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OLYMPICS/ Spotlight

Beijing warned of lightning during Olympic season
Updated: 2007-08-17 17:17


An electric current, lightning is a bright flash of electricity produced by a thunderstorm. All thunderstorms produce lightning and are dangerous. Within a thundercloud way up in the sky, many small bits of frozen raindrops bump into each other as they move around in the air, which creates electric charges.

The China Meteorological Administration released that lightning disasters resulted in 12 deaths, 30 injuries and 246 damage reports from 1997 to 2005 in Beijing.

The meteorologists employed four indexes for evaluating vulnerability of lightning disaster areas in Beijing. The indexes include flash density which is from data gathered by satellite-board lightning imaging sensor (LIS) and optical transient detector (OTD), historical disaster frequency, economic vulnerability module and population-related vital vulnerability module.

Analyzing the vulnerability degrees, the meteorologists summarized that districts of Dongcheng, Xicheng and Fengtai are the most vulnerable while Haidian, Chaoyang and Tongzhou districts are among the second tier of vulnerability.

Compared with other parts in north China, Beijing is more likely to be hit by thunderstorms and lightning due to geography and meteorological conditions, the experts said.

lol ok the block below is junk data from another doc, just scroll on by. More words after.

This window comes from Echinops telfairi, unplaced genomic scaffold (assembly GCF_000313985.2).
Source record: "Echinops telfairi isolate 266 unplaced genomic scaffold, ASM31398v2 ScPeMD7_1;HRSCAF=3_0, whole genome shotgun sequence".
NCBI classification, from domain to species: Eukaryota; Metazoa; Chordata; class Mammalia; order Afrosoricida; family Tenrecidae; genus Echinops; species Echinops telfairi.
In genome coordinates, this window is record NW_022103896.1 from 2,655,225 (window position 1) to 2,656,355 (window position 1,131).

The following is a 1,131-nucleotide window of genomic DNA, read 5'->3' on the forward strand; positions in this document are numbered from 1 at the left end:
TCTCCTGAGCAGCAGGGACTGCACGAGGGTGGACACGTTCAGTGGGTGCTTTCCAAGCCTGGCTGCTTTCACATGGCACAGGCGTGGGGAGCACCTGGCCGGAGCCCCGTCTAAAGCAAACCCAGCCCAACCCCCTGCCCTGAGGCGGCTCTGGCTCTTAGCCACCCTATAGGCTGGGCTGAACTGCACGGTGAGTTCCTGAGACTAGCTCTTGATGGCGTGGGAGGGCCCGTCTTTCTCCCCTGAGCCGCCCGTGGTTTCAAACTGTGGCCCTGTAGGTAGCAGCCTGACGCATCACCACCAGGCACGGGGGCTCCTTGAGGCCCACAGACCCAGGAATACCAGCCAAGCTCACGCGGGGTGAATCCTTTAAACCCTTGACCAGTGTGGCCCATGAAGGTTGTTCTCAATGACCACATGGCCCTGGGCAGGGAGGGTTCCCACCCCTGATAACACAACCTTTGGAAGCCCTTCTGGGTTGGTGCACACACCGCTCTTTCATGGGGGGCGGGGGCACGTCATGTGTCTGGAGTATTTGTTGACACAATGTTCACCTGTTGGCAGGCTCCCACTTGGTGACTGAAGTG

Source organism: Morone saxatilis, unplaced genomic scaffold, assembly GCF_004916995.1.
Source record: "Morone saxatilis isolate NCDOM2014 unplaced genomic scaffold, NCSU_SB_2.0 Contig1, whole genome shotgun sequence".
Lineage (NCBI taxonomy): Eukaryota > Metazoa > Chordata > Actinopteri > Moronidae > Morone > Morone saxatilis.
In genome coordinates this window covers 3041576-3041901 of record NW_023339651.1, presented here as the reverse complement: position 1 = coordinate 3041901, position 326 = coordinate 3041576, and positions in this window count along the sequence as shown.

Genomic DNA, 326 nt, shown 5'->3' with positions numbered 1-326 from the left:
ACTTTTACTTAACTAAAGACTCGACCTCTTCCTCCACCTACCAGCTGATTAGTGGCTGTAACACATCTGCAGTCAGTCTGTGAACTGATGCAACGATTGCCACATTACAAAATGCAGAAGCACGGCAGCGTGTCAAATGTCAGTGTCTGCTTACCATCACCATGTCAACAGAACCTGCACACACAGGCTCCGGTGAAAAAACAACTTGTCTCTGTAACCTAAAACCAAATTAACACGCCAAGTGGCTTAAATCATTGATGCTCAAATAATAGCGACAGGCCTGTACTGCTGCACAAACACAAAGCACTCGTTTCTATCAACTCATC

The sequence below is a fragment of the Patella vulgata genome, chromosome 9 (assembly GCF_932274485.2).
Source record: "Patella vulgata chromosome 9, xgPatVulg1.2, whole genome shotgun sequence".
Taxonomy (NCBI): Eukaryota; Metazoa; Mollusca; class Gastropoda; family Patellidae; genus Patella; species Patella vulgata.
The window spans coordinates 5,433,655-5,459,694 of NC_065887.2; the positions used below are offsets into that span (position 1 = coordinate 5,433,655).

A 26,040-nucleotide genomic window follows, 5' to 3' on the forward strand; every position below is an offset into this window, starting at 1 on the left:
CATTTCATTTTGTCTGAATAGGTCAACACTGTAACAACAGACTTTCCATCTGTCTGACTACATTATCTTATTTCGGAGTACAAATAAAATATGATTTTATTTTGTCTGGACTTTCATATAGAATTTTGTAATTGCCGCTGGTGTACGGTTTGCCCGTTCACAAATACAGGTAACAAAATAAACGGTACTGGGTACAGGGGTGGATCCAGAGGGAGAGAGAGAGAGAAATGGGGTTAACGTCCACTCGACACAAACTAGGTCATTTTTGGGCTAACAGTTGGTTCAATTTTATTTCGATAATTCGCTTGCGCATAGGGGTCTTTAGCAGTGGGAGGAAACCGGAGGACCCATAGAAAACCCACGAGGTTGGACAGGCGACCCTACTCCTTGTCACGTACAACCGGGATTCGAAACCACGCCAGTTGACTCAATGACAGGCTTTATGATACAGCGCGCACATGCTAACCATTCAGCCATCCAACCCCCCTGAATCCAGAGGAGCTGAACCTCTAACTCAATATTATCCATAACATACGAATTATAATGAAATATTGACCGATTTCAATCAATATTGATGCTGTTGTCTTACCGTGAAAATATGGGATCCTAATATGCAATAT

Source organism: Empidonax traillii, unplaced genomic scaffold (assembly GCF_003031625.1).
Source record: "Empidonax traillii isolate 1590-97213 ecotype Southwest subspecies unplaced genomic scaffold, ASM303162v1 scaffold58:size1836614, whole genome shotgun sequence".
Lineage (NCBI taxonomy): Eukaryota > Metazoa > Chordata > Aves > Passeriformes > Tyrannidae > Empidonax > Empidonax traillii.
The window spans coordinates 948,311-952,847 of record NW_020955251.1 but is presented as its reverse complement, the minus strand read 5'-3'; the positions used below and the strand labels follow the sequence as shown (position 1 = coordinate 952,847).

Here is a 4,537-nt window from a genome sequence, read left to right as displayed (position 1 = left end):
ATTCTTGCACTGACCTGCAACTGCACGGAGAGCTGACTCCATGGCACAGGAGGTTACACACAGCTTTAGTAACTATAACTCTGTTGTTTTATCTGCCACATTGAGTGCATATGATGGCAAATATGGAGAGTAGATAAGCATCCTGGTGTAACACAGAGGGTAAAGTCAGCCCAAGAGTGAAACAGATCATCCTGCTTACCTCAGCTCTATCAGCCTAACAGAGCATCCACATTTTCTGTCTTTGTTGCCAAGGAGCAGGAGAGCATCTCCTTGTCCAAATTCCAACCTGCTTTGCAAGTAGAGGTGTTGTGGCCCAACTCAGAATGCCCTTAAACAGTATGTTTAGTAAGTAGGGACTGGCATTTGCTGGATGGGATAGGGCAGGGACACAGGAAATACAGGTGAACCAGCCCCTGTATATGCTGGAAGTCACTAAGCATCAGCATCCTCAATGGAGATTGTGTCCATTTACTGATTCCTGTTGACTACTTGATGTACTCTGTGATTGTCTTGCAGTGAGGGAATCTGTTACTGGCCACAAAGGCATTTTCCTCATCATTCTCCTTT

Historical data showed that the flash density in the northeastern part of Pinggu County was as high as 16 times per square kilometer per year.

The sky over Beijing has been monitored by the country's best facilities. There are four lightning monitors covering most areas of Hebei Province, which is adjacent to Beijing. A Doppler radar takes the mission of scanning 300 square kilometers surrounding Beijing. In addition, a satellite surveys most part of north China, Guo said.

Guo said the prediction and warning system is able to produce the next 24-hour thunderstorm potential objective forecast and the next 2-hour thunderstorm warning.

The real-time radar and other parts of the monitoring system would collect lightning and sounding data, which are automatically categorized by the BMO neural networks. Meteorologists then use the dynamic fit for tracking algorithm to analyze the mobile vector of thunderstorms and, subsequently, forecast areas which would be possibly affected by the thunderstorms.

The BMO tested its contingency plan for thunderstorm forecast service around August 8, exactly one year before the opening ceremony of the 2008 Beijing Olympics. The BMO reported three times on possible thunderstorms, gales or lightnings to the Olympic organizing committee. At least six additional observation points have been built around the Olympic venues for weather surveillance.

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